1. NARRATIVE LOGIC
There’s only one month of the yearwhen it doesn’t snow in Alberta.Some years it snows that month too.
When Alberta writer Robert Kroetsch died in a car accident this past June, mere days before his eighty-fourth birthday, he left behind not only an impressive and ongoing legacy tragically cut short, but a new publication as well, the small chapbook Writer’s Block (Greenboathouse Press, 2011). Signed and numbered in an edition of fifty-five copies, “printed on a Verdercook 15-21” on “Zerkall Book Wove with a wrapper of Japanese Cedar Bark,” the twelve-part sequence was about to be released when Kroetsch died, according to publisher Jason Dewinetz, but held back for later on in the year, out of respect.
The poet meant to show offhis new underwear.He forgot he wasn’t wearing any.
I’ve been intrigued with the small orphans that Kroetsch had been releasing over the past few years, poems that have emerged in chapbooks from publishers in various parts of the country, none of which appeared in his Too Bad: Sketches Toward a Self-Portrait (Edmonton AB: University of Alberta Press, 2010), a collection that appeared to not have a single previous publication. Some of Kroetsch’s small missives have included: The Lost Narrative of Mrs. David Thompson (Edited by Robert Kroetsch) (2009) and Ten Simple Questions for David Thompson (Recorded by Robert Kroetsch) (2009), produced through Nicole Markotić’s Windsor, Ontario Wrinkle Press; All the Dead Husbands (2010) produced through Edmonton’s monthly Olive Reading Series; and Further to Our Conversation (2011), produced earlier this year through my own above/ground press [click on the Robert Kroetsch tag underneath this post to see my reviews of such, my Kroetsch obit, etcetera]. Did Kroetsch consider these all part of an eventual single book-length project? The two chapbooks through Wrinkle Press feel different than these other small projects, and have made me wish for itself to be its own book-length work; with his death, are we simply left with this, a collection of unfinished works that might, hopefully, appear at some point in trade edition?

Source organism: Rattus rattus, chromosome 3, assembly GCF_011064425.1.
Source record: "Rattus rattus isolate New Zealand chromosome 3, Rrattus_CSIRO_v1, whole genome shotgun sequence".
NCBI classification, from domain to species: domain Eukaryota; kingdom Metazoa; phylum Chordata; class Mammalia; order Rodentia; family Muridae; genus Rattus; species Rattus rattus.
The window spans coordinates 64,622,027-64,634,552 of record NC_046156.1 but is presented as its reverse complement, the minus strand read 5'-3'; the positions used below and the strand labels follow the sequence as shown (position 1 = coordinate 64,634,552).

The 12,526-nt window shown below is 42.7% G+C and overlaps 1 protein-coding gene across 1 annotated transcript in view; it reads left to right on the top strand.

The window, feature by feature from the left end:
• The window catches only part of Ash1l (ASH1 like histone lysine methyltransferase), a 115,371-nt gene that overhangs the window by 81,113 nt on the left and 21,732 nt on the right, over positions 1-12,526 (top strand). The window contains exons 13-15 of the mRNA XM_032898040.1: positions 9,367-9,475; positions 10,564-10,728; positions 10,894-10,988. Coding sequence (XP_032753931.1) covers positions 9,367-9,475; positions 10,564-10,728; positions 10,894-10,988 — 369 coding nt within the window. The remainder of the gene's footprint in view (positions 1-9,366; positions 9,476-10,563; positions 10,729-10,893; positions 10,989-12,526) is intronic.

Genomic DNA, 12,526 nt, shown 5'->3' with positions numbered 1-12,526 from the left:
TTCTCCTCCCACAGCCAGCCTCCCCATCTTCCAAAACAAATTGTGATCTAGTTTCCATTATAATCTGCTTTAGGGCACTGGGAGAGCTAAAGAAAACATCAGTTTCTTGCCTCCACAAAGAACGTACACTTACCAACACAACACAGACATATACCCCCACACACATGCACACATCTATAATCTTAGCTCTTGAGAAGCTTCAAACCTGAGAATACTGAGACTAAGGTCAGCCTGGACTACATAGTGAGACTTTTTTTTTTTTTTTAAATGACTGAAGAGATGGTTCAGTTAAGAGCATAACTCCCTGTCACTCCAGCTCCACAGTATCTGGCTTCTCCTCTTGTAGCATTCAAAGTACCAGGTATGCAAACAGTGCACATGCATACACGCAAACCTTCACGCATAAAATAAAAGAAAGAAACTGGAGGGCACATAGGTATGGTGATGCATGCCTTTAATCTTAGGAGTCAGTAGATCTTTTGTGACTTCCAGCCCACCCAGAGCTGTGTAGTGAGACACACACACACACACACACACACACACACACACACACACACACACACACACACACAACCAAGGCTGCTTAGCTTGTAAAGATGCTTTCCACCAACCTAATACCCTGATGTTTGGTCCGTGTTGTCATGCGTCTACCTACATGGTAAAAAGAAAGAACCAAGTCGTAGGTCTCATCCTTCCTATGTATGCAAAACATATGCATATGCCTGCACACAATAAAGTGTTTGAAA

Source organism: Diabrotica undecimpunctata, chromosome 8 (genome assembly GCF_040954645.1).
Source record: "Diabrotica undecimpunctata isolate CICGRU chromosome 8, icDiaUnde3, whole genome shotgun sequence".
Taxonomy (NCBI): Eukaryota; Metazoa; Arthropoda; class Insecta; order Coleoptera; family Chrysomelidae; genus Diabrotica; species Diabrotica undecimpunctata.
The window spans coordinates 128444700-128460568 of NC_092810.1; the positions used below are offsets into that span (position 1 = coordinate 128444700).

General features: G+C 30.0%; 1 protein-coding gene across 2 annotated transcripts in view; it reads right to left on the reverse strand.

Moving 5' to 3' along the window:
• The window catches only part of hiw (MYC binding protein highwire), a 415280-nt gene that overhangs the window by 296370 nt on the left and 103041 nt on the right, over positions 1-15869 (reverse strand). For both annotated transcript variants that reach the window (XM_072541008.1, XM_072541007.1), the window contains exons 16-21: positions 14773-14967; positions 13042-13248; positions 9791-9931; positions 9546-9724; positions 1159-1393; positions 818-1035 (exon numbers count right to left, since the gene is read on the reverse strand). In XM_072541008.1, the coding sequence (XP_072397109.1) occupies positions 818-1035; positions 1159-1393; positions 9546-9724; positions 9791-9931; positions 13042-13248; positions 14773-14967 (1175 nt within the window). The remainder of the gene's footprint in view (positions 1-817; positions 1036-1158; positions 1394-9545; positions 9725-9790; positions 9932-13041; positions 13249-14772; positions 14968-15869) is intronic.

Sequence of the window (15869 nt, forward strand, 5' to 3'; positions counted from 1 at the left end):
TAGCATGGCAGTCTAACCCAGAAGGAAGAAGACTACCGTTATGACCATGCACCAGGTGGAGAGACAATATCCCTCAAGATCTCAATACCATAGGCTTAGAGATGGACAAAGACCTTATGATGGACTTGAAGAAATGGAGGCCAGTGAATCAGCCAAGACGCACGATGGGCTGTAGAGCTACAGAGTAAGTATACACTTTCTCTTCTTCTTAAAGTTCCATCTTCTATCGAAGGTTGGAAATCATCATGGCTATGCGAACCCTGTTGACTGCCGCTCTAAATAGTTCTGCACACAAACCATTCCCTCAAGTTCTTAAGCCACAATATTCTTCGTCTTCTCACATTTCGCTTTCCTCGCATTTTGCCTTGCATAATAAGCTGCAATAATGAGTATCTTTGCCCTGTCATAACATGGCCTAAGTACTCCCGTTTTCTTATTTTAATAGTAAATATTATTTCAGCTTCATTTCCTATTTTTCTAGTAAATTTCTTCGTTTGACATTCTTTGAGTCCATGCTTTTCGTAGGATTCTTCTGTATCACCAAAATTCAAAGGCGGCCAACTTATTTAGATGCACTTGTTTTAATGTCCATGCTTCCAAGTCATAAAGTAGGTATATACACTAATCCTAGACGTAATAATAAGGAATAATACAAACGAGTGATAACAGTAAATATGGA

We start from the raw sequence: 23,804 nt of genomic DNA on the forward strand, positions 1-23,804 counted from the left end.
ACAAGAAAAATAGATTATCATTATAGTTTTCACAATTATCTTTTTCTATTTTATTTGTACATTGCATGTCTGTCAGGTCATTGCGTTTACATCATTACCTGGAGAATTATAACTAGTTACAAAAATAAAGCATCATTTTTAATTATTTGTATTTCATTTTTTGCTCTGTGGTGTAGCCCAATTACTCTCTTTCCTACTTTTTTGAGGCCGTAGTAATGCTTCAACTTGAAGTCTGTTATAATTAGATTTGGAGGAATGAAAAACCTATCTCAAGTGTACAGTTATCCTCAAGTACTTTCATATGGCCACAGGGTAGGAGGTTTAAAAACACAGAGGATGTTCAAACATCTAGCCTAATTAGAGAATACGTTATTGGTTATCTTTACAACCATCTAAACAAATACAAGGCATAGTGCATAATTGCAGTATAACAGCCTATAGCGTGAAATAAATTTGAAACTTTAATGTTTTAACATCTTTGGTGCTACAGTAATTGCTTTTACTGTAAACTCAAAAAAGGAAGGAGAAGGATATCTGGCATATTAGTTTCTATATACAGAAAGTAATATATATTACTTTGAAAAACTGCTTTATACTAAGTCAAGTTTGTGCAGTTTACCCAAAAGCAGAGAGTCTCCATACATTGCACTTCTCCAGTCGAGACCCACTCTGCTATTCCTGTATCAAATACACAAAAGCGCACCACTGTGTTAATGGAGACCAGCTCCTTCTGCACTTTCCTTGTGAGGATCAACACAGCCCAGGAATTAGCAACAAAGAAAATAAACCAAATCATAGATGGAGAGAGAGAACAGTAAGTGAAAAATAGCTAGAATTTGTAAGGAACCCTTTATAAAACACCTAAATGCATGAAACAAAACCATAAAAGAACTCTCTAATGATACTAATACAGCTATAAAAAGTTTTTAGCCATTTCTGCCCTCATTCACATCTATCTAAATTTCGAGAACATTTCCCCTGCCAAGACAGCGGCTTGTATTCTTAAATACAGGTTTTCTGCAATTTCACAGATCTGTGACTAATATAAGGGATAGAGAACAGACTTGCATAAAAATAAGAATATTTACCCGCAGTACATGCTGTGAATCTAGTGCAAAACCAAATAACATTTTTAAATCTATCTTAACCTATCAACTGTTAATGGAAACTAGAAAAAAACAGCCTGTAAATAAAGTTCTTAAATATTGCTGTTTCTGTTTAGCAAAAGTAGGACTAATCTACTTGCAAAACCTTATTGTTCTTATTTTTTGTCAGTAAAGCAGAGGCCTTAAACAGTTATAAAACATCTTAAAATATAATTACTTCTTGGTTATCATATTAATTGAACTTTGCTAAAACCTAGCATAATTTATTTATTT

Beset by a storm of Cupid’s darts,they clung to each other’s private parts.
The small sequence here feels very much in the vein of other of Kroetsch’s poems over years, weaving meditations through Alberta geography, bawdy humour, revision and even referencing his oft-repeated mantra that he wasn’t writing poems, or wouldn’t write poems anymore, usually a suggestion he was about to begin. Still, there is something dark and ominous about the poem’s final stanza. Something we perhaps don’t want to think about.
We had thought we might have an adventure.Black ice, they called it. Then a skiff of snow.The way is old and lined with corpses.
With Robert Kroetsch’s death, Canadian literature and Canadian writers and readers have lost something great, but at least we still have this, some new poems to read. It might not be much, but for now, it is all we have. And it is enough.